We’ve all heard about the need for an elevator pitch.
You’ve got 60 seconds in an elevator with someone. (side note: has anyone reading this actually ever pitched someone in an elevator? I haven’t… but now I kind of want to. Been thinking about that. Anyway, I digress.)
They ask what you do.
You give them the spiel to get them buy/hire/purchase.
Hopefully they are in…
You’ve likely heard details of what it should include…
Always something like: who you are & what you do.
But what about the other half of that equation?
You may even have heard of “why you do it” or “who you do it for.”
But I’m going to take it a step further…
A proper “elevator pitch” isn’t finished until you include this phrase:
“so that they can…______.”
Who you are, what you do, who you do it for… “so that they can…______.”
It’s simple really. But that one extra line added in a world of difference.
It suddenly takes it from being all about you… to all about them. It puts your potential client in the spot of hero.
With every pitch your goal is to make your potential client the hero & share the results your product/service can provide.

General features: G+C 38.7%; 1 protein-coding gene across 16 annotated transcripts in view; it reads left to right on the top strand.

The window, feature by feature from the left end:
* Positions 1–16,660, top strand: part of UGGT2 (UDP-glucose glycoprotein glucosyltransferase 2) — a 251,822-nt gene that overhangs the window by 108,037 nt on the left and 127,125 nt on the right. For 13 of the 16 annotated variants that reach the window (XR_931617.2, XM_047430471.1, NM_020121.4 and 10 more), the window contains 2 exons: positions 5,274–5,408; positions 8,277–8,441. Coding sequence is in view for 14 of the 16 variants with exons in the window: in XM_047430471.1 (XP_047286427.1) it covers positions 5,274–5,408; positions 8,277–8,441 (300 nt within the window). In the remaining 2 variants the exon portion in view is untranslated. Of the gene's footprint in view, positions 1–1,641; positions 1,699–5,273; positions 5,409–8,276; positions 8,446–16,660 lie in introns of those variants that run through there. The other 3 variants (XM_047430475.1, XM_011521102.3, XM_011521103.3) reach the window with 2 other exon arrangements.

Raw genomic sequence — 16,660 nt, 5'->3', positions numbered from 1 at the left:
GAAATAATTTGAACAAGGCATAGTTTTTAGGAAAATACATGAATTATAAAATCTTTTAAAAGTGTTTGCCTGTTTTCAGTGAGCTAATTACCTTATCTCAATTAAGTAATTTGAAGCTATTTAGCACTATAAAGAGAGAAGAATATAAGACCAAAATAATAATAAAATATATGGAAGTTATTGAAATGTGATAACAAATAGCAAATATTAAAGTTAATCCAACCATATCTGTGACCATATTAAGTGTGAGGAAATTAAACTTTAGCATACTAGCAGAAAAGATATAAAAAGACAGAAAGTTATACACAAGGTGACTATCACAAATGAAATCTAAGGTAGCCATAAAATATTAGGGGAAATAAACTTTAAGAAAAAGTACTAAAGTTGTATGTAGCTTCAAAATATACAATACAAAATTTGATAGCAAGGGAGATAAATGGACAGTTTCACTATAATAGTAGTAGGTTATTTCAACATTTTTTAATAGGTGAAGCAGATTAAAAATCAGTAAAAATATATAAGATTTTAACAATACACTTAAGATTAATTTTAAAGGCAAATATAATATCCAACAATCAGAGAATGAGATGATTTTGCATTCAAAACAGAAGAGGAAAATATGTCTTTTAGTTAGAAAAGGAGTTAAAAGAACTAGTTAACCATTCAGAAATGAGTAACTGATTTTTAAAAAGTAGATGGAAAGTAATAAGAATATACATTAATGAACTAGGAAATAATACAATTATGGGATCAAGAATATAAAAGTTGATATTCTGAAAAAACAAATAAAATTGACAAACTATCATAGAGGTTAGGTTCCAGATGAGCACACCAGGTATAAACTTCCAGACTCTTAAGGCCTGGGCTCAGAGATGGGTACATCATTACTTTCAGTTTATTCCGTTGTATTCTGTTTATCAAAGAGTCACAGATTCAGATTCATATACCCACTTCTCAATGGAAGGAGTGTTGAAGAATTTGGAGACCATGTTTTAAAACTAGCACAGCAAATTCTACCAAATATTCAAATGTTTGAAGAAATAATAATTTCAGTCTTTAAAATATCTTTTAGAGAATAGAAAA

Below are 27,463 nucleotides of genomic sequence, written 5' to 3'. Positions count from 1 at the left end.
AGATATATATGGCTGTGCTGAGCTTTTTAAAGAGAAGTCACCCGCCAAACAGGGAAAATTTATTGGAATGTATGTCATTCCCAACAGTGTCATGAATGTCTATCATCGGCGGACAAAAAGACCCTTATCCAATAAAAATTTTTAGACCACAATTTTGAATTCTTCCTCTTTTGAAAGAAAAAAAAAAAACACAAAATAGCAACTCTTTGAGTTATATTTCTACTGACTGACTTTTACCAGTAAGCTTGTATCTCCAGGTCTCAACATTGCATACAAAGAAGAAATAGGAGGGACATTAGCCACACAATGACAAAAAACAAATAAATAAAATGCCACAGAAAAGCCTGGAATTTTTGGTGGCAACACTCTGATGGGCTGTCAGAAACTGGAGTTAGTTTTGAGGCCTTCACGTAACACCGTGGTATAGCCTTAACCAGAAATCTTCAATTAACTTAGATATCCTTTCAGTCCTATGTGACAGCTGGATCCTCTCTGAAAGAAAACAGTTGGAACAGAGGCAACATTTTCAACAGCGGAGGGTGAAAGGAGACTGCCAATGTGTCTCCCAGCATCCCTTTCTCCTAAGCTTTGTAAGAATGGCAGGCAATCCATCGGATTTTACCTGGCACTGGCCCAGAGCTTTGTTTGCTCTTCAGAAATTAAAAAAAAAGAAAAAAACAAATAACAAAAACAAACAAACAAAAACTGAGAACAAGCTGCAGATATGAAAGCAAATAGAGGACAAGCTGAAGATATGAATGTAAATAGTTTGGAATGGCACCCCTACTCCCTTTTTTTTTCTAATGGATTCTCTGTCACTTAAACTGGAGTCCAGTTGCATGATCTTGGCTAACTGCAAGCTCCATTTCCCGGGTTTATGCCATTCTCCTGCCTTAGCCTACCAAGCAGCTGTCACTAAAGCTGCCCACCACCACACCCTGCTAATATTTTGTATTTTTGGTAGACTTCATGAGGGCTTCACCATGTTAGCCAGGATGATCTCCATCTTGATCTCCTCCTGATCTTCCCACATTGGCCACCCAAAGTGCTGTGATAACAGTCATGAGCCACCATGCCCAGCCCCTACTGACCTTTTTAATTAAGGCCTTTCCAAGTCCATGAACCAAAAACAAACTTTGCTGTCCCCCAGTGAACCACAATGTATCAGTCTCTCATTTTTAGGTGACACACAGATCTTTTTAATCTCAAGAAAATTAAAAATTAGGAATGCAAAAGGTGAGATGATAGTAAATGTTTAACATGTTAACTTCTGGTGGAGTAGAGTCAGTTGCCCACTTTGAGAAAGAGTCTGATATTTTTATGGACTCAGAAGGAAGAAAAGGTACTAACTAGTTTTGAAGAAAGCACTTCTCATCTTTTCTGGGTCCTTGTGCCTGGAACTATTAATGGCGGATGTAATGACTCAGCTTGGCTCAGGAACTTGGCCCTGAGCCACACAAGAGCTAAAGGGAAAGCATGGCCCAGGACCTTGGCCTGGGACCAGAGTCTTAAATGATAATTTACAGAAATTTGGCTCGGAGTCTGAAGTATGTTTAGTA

People don’t really care about what you do… they care about how it can benefit them & make their lives easier, bring them more joy, or make them more money.
They want to know that their investment is worthwhile, whatever that investment is going to be. And if you’re filling a need for them – one no other elevator rider has filled before… then the investment doesn’t really matter.
They just want to know that they are going to get RESULTS… giving them the chance to be the real hero of the story. The hero for their own lives, for their families, for their business.
And a bit of food for thought: this isn’t just applicable for the elevator pitch. In fact, every pitch or sales page should offer the results for the hero. Really, any pitch and selling is all about “what’s in it for you.” (You being the buyer of course.)
So take some time to fill this out. Short & sweet – remember: you’ve only got the length of an elevator ride.
Who are you?
What do you do?
Who do you do it for?
What does it allow them to do? (in their business, in their life, in their family?)
Once you’ve brainstormed those elements, narrow it down to a concise pitch that you feel confident sharing and that shows your elevator rider just what you can offer to them, and what their results will be when they hire you.
You’ve got this, friend. I believe in you.
See you on the elevator.